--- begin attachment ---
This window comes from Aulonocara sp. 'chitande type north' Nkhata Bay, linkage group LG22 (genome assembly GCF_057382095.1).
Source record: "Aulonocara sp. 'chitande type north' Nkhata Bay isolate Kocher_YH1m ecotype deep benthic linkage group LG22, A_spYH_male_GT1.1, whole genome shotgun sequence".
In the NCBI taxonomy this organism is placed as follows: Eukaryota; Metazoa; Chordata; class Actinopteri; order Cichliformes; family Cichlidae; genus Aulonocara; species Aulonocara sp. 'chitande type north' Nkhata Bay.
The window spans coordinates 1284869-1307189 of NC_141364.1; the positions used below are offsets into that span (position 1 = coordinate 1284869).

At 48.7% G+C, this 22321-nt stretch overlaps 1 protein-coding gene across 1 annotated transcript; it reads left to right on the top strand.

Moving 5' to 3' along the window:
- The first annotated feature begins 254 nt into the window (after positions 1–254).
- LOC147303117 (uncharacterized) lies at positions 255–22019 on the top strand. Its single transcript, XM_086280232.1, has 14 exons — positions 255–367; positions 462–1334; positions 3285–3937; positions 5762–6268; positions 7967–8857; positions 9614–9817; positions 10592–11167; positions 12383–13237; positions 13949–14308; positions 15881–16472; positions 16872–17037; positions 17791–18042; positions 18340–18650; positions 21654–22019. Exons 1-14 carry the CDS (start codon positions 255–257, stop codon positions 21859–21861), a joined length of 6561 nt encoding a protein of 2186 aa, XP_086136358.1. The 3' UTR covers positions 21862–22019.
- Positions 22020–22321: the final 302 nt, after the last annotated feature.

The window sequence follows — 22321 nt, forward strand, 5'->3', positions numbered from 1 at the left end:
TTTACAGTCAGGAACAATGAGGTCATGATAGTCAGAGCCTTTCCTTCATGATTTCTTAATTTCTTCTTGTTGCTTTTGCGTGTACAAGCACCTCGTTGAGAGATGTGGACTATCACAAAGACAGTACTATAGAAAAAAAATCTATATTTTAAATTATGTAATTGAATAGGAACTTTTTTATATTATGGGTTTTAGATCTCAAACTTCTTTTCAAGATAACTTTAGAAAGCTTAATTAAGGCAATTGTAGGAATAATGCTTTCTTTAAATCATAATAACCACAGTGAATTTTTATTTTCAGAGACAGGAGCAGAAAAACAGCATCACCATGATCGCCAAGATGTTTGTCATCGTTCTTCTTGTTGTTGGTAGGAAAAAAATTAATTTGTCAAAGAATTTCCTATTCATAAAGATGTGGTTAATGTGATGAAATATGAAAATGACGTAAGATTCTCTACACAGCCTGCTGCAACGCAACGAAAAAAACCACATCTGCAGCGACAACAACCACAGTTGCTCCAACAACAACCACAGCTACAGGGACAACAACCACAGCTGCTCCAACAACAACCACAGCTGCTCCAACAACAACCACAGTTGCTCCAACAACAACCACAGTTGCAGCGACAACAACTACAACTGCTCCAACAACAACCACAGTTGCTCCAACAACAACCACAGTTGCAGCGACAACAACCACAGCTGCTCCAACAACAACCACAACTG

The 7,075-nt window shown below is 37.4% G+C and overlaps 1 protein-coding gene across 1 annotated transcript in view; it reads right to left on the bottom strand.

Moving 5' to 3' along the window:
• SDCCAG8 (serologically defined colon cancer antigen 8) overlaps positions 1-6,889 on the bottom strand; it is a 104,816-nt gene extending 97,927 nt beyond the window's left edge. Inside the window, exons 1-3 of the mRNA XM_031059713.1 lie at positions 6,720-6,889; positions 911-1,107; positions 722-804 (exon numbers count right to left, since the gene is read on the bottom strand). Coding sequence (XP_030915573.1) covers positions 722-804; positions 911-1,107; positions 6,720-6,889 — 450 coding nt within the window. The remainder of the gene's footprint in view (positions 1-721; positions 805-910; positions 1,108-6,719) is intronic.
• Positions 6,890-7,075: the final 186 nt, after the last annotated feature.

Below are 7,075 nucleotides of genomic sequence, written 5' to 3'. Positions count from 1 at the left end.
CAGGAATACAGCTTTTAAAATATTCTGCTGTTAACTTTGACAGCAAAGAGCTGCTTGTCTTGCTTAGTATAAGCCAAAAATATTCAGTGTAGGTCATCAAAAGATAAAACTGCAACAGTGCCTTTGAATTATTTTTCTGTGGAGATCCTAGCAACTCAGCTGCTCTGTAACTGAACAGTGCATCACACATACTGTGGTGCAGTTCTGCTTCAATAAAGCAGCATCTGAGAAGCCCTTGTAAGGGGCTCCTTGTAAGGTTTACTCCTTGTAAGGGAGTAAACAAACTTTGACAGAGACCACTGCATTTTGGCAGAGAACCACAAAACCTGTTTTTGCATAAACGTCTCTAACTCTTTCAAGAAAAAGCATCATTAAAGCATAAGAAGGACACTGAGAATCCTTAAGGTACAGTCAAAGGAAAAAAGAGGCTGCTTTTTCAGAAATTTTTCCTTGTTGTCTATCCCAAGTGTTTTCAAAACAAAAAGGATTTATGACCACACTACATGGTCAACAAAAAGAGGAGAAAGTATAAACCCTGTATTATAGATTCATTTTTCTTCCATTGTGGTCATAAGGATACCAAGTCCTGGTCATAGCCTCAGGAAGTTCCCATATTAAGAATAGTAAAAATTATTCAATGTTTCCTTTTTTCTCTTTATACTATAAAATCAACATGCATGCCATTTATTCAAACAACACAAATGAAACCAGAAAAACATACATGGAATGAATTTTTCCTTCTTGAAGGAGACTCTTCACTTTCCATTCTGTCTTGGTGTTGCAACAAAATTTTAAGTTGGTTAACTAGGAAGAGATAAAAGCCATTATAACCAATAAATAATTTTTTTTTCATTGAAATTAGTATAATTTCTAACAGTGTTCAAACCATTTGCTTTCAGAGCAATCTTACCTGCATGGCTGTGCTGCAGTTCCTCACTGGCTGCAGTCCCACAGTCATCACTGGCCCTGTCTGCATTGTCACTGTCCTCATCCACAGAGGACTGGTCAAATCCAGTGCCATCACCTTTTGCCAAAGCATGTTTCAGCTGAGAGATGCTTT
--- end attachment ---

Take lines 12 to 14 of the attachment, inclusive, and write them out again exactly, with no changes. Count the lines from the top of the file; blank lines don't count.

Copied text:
The 7,075-nt window shown below is 37.4% G+C and overlaps 1 protein-coding gene across 1 annotated transcript in view; it reads right to left on the bottom strand.

Moving 5' to 3' along the window:
• SDCCAG8 (serologically defined colon cancer antigen 8) overlaps positions 1-6,889 on the bottom strand; it is a 104,816-nt gene extending 97,927 nt beyond the window's left edge. Inside the window, exons 1-3 of the mRNA XM_031059713.1 lie at positions 6,720-6,889; positions 911-1,107; positions 722-804 (exon numbers count right to left, since the gene is read on the bottom strand). Coding sequence (XP_030915573.1) covers positions 722-804; positions 911-1,107; positions 6,720-6,889 — 450 coding nt within the window. The remainder of the gene's footprint in view (positions 1-721; positions 805-910; positions 1,108-6,719) is intronic.